Over 95% of the animals abused by man are on factory farms–billions of them endure conditions that would be criminal if it were done to dogs or cats. These deserve subheadins of their own, including:
A. Pig confinement: something resembling a torture chamber. In the push for squeezing more pigs into less space, they are kept in unbearably tiny stalls too small for them to turn around in. Many people think of Charlotte’’s Web and Babe when they imagine how pigs are raised for meat. Unfortunately, these fantasy tales do not depict reality. Almost all of the 100 million pigs killed for food in the United States every year endure horrific conditions in controlled animal feeding operations (CAFOs), the meat industry’’s euphemism for factory farms. Smarter than dogs, these social, sensitive animals spend their lives on bare concrete in overcrowded, dank and filthy warehouses, often seeing direct sunlight for the first time as they are crammed onto a truck bound for the slaughterhouse.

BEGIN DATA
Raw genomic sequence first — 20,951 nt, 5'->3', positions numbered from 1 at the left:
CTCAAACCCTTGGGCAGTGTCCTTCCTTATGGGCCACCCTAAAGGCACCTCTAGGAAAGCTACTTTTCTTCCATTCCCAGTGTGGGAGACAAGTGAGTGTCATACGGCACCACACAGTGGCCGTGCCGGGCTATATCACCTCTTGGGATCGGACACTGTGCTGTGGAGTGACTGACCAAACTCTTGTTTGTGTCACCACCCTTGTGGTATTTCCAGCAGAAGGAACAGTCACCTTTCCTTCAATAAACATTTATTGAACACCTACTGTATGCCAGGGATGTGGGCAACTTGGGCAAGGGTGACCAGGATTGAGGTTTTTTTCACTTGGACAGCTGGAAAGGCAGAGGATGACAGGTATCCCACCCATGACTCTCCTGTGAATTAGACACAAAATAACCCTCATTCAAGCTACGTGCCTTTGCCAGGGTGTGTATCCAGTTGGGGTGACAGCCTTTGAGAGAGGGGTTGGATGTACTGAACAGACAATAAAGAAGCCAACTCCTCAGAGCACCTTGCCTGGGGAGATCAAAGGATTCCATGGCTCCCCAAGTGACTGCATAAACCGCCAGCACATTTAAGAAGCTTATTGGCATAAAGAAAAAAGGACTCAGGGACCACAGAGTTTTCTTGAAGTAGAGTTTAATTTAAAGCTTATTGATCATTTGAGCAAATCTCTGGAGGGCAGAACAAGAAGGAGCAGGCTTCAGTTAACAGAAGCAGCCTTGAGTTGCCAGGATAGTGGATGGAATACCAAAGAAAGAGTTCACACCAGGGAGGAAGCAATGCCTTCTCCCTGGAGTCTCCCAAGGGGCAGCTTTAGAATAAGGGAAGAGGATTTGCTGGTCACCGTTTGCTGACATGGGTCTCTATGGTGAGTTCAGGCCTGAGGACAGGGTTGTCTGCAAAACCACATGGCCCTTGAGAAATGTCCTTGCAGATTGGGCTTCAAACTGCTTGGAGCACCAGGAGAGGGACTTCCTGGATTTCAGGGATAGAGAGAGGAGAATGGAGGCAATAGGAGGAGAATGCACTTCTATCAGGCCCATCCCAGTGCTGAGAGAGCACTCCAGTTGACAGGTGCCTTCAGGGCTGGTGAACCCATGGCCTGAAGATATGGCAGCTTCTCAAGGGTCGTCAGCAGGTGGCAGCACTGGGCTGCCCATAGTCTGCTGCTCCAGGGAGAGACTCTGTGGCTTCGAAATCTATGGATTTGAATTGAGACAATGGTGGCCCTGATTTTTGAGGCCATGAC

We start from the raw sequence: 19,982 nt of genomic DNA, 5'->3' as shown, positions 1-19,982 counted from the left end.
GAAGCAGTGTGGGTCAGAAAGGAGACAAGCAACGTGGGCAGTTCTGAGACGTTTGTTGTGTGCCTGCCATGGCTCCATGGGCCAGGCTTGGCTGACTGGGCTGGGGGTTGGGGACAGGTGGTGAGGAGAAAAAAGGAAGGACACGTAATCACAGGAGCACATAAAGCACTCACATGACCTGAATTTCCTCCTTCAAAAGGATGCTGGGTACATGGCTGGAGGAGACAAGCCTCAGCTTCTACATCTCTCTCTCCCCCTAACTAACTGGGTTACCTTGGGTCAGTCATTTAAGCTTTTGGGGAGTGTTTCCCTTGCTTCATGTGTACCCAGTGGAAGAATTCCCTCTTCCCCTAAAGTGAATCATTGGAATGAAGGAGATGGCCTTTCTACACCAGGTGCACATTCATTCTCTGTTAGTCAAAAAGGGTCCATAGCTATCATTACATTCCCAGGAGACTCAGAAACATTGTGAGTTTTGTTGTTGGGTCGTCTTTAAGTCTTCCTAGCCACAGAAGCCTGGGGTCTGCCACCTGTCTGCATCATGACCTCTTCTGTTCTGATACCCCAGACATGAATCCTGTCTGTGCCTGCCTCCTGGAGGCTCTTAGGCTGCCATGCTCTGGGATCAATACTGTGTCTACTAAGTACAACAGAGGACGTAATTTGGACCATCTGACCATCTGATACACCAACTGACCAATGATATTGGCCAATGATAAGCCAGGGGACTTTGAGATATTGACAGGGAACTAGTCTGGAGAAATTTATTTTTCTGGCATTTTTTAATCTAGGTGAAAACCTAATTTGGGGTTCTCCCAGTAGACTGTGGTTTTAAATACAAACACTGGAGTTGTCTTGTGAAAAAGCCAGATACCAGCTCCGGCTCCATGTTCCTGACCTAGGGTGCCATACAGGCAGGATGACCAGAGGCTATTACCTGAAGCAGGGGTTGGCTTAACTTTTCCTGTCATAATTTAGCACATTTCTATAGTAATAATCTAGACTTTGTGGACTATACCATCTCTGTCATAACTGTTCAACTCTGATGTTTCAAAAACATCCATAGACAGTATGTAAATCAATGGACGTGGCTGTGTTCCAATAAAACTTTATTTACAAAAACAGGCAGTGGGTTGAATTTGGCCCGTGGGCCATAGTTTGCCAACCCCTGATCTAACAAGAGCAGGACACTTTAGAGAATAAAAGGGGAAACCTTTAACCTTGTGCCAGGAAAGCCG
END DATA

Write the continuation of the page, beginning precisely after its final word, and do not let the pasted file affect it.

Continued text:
B. Chicken and turkey abuse: probably the worst of the worst, chickens confined to "battery" cages are crammed in so tight they often walk on each other and the weak cannot reach their food or water. Each is give the space of a single sheet of paper to live their whole life on. Stress is so high these normally peaceful animals fight each other in their misery, so the babies routinely have their beaks seared off. The air in their huge sheds is a toxic poison, reeking with dust, debris and the methane from their wastes. Disease is rampant and death is common, so antibiotics are added to their feed just to keep them alive long enough to grow up. They are kept in the dark their whole lives until the shocking transport to the slaughterhouse, where they are hung upside-down and their necks are cut, although many are still alive when they are dunked into the scalding de-feathering oil.